• International Bibliography of Social Sciences
  • Medical Literature Analysis and Retrieval System Online (MEDLINE/in-process database for MEDLINE [PreMEDLINE])
  • National Criminal Justice Reference Service
  • PsycBOOKS, the full-text database of books and chapters in the American Psychological Association's electronic databases
  • PsycEXTRA, a grey literature database, which is a companion to PsycINFO
  • Psychological Information Database (PsycINFO)
  • Social Science Abstracts
  • Social Science Citation Index
  • Sociological Abstracts
  • Web-based searches for additional evidence were performed in Social Care Online

The search strategies were initially developed for MEDLINE before being translated for use in other databases/interfaces. Strategies were built up through a number of trial searches, and discussion of the results of the searches with the review team and GDG, to ensure that all possible relevant search terms were covered. In order to assure comprehensive coverage, search terms for the main population were kept purposely broad to help counter dissimilarities in database indexing practices, and imprecise reporting of study populations by authors in the titles and abstracts of records. For standard mainstream bibliographic databases (Embase, MEDLINE, PreMEDLINE and PsycINFO), search terms for main population were combined with the intervention(s), together with a research-based filter for the study design of interest. For smaller, topic-specific databases (for example education and sociological databases), a search, modified to be more precise, was conducted for the main population and study design of interest only. The search terms for each search are set out in full in Appendix 7 in the full version of the original guideline document.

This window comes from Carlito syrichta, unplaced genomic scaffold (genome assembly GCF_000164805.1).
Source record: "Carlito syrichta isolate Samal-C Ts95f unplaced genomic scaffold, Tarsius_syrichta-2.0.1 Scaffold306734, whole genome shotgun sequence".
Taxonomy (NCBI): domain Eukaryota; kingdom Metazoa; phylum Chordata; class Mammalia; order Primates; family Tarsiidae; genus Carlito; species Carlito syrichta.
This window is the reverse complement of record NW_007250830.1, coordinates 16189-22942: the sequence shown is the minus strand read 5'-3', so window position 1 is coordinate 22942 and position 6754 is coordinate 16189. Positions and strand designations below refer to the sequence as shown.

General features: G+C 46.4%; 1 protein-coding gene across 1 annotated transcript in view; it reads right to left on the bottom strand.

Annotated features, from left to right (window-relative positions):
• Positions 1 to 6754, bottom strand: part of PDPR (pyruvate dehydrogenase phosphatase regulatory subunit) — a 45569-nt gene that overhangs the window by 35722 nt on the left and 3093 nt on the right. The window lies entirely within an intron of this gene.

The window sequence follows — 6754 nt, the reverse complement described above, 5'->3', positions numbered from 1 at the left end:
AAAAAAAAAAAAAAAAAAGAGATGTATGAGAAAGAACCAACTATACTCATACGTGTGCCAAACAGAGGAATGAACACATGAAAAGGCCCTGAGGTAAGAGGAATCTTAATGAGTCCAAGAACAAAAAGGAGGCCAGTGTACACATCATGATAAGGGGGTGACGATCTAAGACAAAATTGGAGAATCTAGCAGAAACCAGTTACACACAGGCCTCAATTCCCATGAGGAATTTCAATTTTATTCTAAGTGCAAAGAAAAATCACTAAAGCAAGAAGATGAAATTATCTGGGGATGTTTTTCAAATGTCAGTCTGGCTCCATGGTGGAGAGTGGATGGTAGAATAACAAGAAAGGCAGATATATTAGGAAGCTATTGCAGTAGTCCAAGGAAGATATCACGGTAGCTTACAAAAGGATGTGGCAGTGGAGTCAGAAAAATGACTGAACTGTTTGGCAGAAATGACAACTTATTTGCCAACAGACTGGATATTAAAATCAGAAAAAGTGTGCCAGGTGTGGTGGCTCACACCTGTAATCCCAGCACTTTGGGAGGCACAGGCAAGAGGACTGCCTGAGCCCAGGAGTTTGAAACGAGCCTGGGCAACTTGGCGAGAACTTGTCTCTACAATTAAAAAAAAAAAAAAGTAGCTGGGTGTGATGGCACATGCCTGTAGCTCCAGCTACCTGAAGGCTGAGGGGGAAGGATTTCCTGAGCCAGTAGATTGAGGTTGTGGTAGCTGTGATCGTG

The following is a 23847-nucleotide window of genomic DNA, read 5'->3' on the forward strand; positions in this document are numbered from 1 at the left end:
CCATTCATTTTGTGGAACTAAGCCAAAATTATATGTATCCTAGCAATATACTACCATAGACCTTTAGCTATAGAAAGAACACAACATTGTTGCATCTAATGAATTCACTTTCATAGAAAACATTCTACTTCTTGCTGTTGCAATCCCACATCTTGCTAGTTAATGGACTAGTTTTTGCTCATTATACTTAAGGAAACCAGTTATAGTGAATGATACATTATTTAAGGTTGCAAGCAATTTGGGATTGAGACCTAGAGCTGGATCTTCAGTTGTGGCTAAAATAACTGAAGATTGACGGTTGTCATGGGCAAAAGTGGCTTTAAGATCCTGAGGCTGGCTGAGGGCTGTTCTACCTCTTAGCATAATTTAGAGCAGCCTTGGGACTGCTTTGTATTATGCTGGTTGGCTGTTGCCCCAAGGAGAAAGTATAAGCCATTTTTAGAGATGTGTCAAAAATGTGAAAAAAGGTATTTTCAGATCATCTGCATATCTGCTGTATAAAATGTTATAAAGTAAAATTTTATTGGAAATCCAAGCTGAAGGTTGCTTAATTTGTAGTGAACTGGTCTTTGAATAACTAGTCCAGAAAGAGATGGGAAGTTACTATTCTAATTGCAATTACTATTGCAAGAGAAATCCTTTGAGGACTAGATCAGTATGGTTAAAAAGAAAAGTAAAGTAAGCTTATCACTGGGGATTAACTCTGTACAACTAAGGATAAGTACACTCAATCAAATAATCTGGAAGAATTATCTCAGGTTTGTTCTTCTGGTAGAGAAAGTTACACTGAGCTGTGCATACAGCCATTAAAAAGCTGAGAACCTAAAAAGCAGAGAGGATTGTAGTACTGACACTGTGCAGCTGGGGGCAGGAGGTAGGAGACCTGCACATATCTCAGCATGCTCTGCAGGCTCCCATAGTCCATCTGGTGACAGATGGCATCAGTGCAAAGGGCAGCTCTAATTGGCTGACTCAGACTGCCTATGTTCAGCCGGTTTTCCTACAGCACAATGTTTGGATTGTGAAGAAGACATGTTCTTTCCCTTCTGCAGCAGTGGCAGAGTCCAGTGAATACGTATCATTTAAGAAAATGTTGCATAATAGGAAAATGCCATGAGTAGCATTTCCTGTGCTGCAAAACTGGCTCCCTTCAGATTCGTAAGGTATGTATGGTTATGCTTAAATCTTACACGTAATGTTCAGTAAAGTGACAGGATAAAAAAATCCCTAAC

EndNote

Citations from each search were downloaded into the reference management software and duplicates removed. Records were then screened against the eligibility criteria of the reviews before being quality appraised (see the "Study Selection and Quality Assessment" section, below). The unfiltered search results were saved and retained for future potential re-analysis, to help keep the process both replicable and transparent.

Search Filters